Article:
H2O(l) = H2O(g). 100 degrees celsius, water is clean. P(H2O) = 0.1 bar.
Given that it is an equilibrium, I'd think that deltaG would be zero. But the answer is in fact negative. How is that possible?
Hi everyone, I have a few questions I'd like to ask regarding what I have read/heard about these two definitions of entropy. I also believe that I have some misconceptions about entropy and as such I'll write out what I know while asking the questions in the hope someone can correct me. Thanks...
Hi! Here's a tricky thermodynamics problem, I hope you can help with it.
1. Homework Statement
The boundary between two different materials can be divided into two different kind of phases: bulk phases and surface phases. For example, let's consider a boundary between water and air. We can...
By Clausius' inequality δq - TdS ≤ 0. For a constant T,P process in a closed system and no non-expansion work my text states that dG = dH - TdS = δq - TdS ≤ 0 but this seems incorrect to me. If pressure is constant such that dH = δq, doesn't this mean that δq = δqrev since dH is a state function...
Advanced Problems textbook.
(It's on pages 212-213).
I'll post the question and following it the solution in the book:
The question:
The Solution:
What I don't understand is how did they arrive at the identities with ##\frac{\bar{G}_1''-\bar{G}_1'}{0}## and...
Hello.
I'd like to ask a question about meaning of Gibbs free energy.
In undergraduate school, I learned that Gibbs free energy is "available" energy we can extract from system at constant pressure and temperature.
G=H-TS=U+PV-TS
In above expression, however, I can't understand why "TS term" is...
Homework Statement
By means of a Maxwell relation derived from the Gibbs free energy and making use of the third law of thermodynamics, prove that the thermal expansion coefficient β must be zero at T = 0. I tried but I got something funny.
Homework Equations
$$G=U-TS+PV$$
$$dG=\mu...
By means of a Maxwell relation derived from the Gibbs free energy and making use of the third law of thermodynamics, prove that the thermal expansion coefficient β must be zero at T = 0.
I tried but I got something funny.
My working:
Homework Statement
Calculate the change in the molar Gibbs energy of a perfect gas when it expands isothermally and reversibly at a temperature of 25{\circ} Cfrom a molar volume of 4 \, \text{dm}^3 to a molar volume of 9 \, \text{dm}^3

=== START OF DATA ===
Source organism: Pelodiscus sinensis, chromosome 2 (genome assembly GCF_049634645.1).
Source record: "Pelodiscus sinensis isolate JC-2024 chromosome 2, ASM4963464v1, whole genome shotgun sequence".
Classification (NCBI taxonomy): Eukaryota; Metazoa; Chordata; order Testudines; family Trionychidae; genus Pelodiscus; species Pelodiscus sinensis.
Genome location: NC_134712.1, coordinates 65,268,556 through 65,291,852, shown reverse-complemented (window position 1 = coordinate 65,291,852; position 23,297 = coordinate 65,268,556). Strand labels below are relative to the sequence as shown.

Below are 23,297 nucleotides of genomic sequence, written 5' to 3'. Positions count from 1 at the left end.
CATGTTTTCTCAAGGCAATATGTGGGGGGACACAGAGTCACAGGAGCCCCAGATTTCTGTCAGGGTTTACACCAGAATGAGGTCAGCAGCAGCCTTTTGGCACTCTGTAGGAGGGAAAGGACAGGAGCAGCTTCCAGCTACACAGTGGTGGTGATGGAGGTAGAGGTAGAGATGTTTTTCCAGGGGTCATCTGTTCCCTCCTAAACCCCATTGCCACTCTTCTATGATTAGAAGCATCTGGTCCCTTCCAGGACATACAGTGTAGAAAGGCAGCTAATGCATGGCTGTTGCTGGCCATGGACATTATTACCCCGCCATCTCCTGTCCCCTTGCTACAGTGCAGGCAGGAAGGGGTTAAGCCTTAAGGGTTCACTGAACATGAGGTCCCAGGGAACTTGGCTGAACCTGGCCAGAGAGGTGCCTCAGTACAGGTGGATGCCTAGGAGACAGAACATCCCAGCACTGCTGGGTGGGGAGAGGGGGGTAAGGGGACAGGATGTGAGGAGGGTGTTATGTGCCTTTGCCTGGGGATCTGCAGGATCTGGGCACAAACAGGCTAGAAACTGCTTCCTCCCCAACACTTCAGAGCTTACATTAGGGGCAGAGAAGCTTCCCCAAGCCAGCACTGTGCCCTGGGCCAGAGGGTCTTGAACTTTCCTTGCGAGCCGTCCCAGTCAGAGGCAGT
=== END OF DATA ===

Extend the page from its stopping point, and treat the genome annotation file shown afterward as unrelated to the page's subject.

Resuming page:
Homework Equations
I derived the following equation
\Delta...
1. Robert Dehoff 4.12
A system is designed that permits continuous programmed control of the pressure and volume of the gas that it contains. The system is filled with 1 g atom of helium and brought to an initial condition of one atmosphere and 18 liters. It is then reversibly compressed to 12...
Hi, i'll apologize for my english in advance, so here's the question.
I was wondering about the equilibrium condition for a chemical reaction. We know that a closed system is in equilibrium if the Gibbs free energy's function has a minimun in that point. So, taking Temperature and Pressure as...
Why do the time-evolution operator in quantum mechanics ##\exp{iHt}## and the Gibbs-weight operator in statistical physics ##\exp{-H/T}## have the same functional form? – i.e. both exponentials of the Hamiltonian operator.
The Matsubara trick/method just takes this as a fact in thermal QFT; but...
Homework Statement
For a Particular system the following expression for Gibbs free energy is known:
G = -kTN ln (a T^(5/2) / P)
where a is a constant (whose dimensions make the argument of the logarithm dimensionless). Obtain expressions for
a) The entropy, S
b) The connection between V, P...
How would one approach part I and II? In terms of thermodynamics I'm not sure how I can show that this hypothesis is true. Could I work out the equilibrium constant and make a decision based on its magnitude? For example if it is >>> 1 then the hypothesis is true, would that be correct?
For the...
Homework Statement
Calculate changes in A and G of one mole of an ideal gas that undergoes the following processes respectively.